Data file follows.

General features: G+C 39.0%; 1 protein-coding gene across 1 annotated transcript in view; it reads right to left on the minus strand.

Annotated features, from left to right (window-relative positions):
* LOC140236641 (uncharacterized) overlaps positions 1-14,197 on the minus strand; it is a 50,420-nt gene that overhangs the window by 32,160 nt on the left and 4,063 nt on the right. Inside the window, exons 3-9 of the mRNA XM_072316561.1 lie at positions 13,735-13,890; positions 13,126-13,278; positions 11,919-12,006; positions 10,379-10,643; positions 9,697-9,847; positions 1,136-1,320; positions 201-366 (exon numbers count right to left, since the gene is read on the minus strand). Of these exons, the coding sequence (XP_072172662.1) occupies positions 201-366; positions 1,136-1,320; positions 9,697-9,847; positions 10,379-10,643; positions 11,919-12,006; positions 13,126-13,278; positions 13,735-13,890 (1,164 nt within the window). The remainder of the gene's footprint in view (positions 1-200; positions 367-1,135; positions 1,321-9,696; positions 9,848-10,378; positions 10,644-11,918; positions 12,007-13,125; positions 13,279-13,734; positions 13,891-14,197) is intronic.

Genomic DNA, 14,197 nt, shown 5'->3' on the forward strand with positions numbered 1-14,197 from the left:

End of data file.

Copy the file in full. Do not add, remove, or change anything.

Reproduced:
General features: G+C 39.0%; 1 protein-coding gene across 1 annotated transcript in view; it reads right to left on the minus strand.

Annotated features, from left to right (window-relative positions):
* LOC140236641 (uncharacterized) overlaps positions 1-14,197 on the minus strand; it is a 50,420-nt gene that overhangs the window by 32,160 nt on the left and 4,063 nt on the right. Inside the window, exons 3-9 of the mRNA XM_072316561.1 lie at positions 13,735-13,890; positions 13,126-13,278; positions 11,919-12,006; positions 10,379-10,643; positions 9,697-9,847; positions 1,136-1,320; positions 201-366 (exon numbers count right to left, since the gene is read on the minus strand). Of these exons, the coding sequence (XP_072172662.1) occupies positions 201-366; positions 1,136-1,320; positions 9,697-9,847; positions 10,379-10,643; positions 11,919-12,006; positions 13,126-13,278; positions 13,735-13,890 (1,164 nt within the window). The remainder of the gene's footprint in view (positions 1-200; positions 367-1,135; positions 1,321-9,696; positions 9,848-10,378; positions 10,644-11,918; positions 12,007-13,125; positions 13,279-13,734; positions 13,891-14,197) is intronic.

Genomic DNA, 14,197 nt, shown 5'->3' on the forward strand with positions numbered 1-14,197 from the left: